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To Kill a Mockingbird: a Novel Riddled with Instances of Prejudice

  • Date Submitted: 10/19/2011 07:45 PM
  • Flesch-Kincaid Score: 55.7 
  • Words: 888
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The pages of To Kill a Mockingbird are riddled with instances of prejudice.   However, many of the situations perceived in the novel differ vastly in intensity and importance; some so disparate it is difficult to believe that they both stem from the same source: misinformation and misunderstanding. But that is exactly what it is.   Jem and Scout are prejudiced against Mrs. Dubose as a result of their failure to see underneath her harsh words. Miss Maudie and the foot-washing Baptists, on the other hand, rave at each other over the most timeless of human misunderstandings – religion. The conservative Aunt Alexandra condemns entire families below the Finches simply because of pedigree and connections. These judgments are so varied and common that one comes to the conclusion that the formation of preconceived opinions is simply human nature.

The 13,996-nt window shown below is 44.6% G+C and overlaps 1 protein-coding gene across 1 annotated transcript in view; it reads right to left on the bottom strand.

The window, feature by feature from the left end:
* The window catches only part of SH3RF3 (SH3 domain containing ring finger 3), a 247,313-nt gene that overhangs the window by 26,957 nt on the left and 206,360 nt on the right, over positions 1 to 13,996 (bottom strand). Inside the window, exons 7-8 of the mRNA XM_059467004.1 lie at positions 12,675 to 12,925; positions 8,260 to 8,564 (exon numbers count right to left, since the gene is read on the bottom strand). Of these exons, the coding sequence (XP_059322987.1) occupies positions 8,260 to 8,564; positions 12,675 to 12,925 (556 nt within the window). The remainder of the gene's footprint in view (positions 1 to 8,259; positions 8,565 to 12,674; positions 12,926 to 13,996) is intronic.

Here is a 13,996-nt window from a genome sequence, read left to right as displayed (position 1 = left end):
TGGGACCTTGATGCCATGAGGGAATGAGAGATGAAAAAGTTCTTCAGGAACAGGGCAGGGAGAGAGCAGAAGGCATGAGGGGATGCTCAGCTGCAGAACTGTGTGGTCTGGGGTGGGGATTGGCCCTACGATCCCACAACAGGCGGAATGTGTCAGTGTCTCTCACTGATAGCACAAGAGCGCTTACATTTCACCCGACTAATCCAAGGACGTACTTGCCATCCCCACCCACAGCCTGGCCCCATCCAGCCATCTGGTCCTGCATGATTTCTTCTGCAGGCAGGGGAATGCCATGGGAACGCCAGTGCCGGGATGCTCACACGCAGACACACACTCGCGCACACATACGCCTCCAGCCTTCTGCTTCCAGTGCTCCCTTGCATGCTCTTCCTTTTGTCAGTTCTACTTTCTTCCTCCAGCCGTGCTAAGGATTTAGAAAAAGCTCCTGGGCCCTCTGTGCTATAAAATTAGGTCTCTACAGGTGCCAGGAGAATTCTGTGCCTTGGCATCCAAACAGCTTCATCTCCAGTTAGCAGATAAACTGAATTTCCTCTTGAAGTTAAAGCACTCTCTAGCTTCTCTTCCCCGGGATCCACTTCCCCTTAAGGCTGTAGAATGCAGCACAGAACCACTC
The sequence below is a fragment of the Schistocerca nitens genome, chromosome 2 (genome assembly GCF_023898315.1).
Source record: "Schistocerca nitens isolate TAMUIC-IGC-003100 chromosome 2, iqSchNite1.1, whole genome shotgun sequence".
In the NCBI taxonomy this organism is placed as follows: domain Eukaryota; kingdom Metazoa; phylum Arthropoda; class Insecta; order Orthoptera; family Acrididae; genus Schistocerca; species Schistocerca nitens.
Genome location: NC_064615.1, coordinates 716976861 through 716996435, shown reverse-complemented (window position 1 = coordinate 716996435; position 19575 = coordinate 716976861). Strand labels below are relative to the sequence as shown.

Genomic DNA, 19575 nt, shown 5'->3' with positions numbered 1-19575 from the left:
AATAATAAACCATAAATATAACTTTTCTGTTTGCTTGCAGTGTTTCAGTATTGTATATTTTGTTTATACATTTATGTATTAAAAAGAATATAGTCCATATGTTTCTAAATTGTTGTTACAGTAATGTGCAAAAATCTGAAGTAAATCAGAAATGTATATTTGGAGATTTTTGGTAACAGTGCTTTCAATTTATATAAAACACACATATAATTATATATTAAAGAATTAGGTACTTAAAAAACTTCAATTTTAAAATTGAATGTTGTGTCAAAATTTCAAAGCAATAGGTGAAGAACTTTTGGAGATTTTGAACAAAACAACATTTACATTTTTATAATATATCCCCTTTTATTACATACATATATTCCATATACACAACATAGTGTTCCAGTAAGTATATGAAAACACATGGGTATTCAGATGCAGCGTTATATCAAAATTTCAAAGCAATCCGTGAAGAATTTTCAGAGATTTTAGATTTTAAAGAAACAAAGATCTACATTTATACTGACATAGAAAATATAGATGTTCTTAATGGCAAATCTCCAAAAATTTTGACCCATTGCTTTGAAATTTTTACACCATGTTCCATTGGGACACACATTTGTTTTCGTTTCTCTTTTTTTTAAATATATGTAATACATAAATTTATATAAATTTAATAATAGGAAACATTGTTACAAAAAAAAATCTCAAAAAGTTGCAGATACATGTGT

Many of the preconceptions can be seen to be the dark side of family traditions, which are frequent and well-loved by families world-wide. Despite the scores of protests and laws that had denounced and abolished slavery by the 1930s, the long-established opinion of most Southern families that black people are lying worthless animals was still upheld by the majority of the Maycomb citizens. In the novel, it is easy to see how the conceptions of an adult can be passed down to the children, as Atticus often advises his children of their conduct and judgment by making comments such as “Don’t say nigger, Scout. That’s common.”   (To Kill A Mockingbird, 85) and of course, the famous “Shoot all he bluejays you want, if you can hit ‘em, but remember it’s a sin to kill a mockingbird.” (103) In the same way, less savoury admonitions are similarly pushed onto the younger generations, which is how there came to be a Tom Robinson trial in the first place. Bob Ewell, the jury and the majority of the citizens of Maycomb took only Tom’s skin colour into consideration when they condemned him a rapists, willing to even bypass their animosity towards...

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